So I figure after spending all of this time putting together this site, it would make sense to fill it with some content. Been reading a lot of graphic novels lately, so thought it would be nice to share my top five thus far with you.

Some might say that reading a graphic novel takes away from one of the most enjoyable parts of reading — letting your imagination run wild and envisioning every aspect of the world the author portrays. To that I say: “no way!”. Graphic novels provide readers with the unique experience of following a story-line while at the same time being exposed to art. Most of the books I’ve listed here are meticulously designed from cover to cover, and I think you’d be missing out if you didn’t try to read them.

Without further ado, here are my top five graphic novels:

1. Habibi (Craig Thompson)

2. Maus (Art Spiegelman)

3. Blankets (Craig Thompson)

4. Persepolis (Marjane Satrapi)

5. Black Hole (Charles Burns)


Habibi is the story of a girl who gets sold into marriage by her father at a very young age. After her husband is killed by a group of bandits, she is forced into sexual slavery. Her only friend is a young boy who she rescued from certain death as an infant. When they are separated, the trials and tribulations both go through are epic and quite disturbing… As for aesthetics, the book itself looks like the Quran and is filled with incredible artwork. It touches upon a variety of Islamic, Jewish, and Christian myths. Probably one of the best, if not the best, graphic novels I’ve ever read.


Maus is Art Spiegelman’s master piece about his father’s struggle through World War II, and was the story that taught me about the Holocaust as a young boy. It begins in Rego Park, Queens where Art meets with his father, Vladek Spiegelman, and asks him to tell him about his life in Poland during the war. As Anti-Semetic tensions began to rise in the region, Vladek — a mild mannered textile manufacturer — is drafted into the Polish military. After the Nazis defeat the Polish army, he and his family are forced into hiding, but their bunker is discovered. What follows is a tale of hunger, persecution, and death. A must read if you haven’t already done so…


Yet another gem by Craig Thompson, Blankets is an autobiographical account of his childhood growing up in an Evangelical Christian family in Wisconsin. He has a difficult time during his early years, struggling with his religion and fitting in with the other kids at school. His parents, who are extremely religious, send him off to a Christian winter camp, where he meets Raina, his first love. The story is touching and is a glimpse into a great writer and artist’s past. The art, much like Habibi, is nothing less than spectacular. Buy this now.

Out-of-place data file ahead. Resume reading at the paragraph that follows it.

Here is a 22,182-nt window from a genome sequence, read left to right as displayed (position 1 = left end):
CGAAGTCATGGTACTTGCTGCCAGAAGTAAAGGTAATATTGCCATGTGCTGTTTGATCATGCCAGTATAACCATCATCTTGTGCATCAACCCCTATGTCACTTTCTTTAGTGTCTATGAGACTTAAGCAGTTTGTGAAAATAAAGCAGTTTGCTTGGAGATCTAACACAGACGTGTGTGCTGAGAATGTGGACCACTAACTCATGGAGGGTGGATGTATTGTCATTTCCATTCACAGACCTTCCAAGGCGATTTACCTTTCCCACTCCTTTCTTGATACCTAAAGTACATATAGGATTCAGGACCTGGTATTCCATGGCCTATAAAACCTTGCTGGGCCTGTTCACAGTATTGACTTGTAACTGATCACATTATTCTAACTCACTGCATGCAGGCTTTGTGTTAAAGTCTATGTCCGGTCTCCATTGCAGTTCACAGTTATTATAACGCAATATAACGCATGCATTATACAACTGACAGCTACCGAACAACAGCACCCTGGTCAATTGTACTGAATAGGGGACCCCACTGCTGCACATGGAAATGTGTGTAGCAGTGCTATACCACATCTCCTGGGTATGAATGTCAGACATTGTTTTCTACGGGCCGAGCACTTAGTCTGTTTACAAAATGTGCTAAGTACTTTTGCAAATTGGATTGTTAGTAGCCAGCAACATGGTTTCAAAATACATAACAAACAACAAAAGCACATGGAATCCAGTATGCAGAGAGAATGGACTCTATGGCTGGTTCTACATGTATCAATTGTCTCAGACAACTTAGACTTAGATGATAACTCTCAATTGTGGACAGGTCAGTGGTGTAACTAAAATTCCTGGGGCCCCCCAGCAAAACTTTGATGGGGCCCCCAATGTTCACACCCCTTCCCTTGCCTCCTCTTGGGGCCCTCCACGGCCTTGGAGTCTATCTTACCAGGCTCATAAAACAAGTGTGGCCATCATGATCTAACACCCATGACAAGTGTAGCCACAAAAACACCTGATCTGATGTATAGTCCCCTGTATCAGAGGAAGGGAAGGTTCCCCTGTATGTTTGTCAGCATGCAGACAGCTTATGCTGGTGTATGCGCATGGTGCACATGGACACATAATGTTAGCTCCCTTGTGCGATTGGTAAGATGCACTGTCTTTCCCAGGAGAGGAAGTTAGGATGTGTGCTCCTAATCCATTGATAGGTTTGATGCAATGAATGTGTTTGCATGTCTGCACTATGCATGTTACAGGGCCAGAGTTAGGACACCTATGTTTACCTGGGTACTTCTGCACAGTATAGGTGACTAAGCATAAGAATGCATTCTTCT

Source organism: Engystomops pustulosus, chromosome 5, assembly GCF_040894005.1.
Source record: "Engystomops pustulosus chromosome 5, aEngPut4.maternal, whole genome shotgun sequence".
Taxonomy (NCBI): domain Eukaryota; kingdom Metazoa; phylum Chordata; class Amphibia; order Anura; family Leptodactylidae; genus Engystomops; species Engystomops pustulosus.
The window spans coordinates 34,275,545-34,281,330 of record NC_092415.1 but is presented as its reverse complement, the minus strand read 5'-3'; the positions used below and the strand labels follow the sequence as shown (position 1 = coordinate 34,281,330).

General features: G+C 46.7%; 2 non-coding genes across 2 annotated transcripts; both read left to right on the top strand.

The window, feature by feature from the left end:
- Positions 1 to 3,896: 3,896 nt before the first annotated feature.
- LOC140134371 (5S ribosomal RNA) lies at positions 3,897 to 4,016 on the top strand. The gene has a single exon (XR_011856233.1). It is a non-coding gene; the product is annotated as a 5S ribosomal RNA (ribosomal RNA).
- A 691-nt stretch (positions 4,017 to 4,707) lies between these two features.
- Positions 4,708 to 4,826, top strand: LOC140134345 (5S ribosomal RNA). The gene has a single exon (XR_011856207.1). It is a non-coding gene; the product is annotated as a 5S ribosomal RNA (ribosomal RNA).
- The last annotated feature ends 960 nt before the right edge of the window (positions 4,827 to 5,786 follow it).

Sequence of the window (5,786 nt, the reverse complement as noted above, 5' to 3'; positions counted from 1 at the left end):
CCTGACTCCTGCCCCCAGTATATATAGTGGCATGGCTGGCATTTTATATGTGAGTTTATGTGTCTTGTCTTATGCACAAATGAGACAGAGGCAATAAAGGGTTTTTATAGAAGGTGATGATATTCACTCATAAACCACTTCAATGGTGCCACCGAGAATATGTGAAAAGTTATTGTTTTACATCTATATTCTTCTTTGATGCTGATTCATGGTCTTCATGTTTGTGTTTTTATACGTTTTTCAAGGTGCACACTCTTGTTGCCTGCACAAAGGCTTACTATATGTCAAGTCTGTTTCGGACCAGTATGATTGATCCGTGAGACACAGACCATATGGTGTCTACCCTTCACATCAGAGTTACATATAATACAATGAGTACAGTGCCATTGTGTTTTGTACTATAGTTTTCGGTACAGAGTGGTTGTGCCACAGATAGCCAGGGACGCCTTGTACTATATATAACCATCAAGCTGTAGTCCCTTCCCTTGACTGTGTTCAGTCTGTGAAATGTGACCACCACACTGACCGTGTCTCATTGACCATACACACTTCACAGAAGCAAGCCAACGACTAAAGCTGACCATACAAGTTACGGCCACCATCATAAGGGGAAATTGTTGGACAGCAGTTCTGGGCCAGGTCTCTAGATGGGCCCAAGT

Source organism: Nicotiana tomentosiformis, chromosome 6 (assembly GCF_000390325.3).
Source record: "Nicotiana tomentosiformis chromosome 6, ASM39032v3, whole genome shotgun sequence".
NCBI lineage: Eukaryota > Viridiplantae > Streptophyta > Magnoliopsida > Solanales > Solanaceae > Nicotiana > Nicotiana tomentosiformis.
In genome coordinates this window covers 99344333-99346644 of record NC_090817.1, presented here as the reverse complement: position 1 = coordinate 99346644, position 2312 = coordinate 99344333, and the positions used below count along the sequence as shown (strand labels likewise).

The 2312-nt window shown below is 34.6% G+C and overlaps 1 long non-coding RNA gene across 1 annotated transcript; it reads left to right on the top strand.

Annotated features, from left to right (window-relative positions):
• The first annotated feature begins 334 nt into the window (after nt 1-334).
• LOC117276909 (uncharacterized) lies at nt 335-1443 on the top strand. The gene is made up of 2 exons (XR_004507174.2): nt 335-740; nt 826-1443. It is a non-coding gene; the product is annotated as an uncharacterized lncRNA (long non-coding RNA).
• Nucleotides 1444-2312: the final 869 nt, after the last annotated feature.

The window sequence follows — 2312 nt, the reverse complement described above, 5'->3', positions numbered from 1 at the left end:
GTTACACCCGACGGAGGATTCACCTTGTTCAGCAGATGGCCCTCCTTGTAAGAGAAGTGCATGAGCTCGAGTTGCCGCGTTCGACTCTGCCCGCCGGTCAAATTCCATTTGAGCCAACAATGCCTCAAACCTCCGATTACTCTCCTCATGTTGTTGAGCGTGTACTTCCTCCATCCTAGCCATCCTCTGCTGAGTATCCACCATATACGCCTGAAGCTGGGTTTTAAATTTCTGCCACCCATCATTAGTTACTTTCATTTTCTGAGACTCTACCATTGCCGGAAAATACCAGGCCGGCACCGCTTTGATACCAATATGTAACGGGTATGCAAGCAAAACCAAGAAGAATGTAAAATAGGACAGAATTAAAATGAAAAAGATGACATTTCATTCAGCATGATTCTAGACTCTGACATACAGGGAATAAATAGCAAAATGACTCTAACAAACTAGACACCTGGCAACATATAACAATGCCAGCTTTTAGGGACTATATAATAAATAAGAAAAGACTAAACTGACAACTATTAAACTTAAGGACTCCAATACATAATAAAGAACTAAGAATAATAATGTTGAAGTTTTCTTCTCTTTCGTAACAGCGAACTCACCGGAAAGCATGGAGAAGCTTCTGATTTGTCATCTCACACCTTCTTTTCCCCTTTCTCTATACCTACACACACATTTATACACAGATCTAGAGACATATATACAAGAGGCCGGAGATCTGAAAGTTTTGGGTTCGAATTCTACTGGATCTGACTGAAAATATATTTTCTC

Pretty easy to tell that this one is popular, since it was adapted into a movie that was nominated for Best Animated Film of the Year in 2008. Persepolis chronicles Marjane Satrapi’s experience going through the Iranian Revolution of the late 1970s. A ten year old girl at the time of the revolution, she grapples with new laws put into place, segregating women and forcing them to wear veils. More chaos follows down the road with the beginning of the Iran-Iraq war, which completely devastates the country. This is an extremely accurate depiction of the history of Iran during this period and it taught me a lot. Highly recommend it, especially if you’re a history buff.

Black Hole

This one is probably the weirdest out of all of the books I’ve listed. Black Hole follows the story of several teenagers who have contracted a strange sexually transmitted disease. This disease causes their bodies to mutate, which results in them being branded as outcasts. Some form tails, other’s faces become warped, some even begin shedding their skin like a snake… Though very abstract and extremely trippy, this one is definitely a page turner. Go get it!

I hope this post inspires you all to go to your nearest comic book store. If you have any graphic novels you’d like to recommend, please don’t hesitate to contact me. Till next time!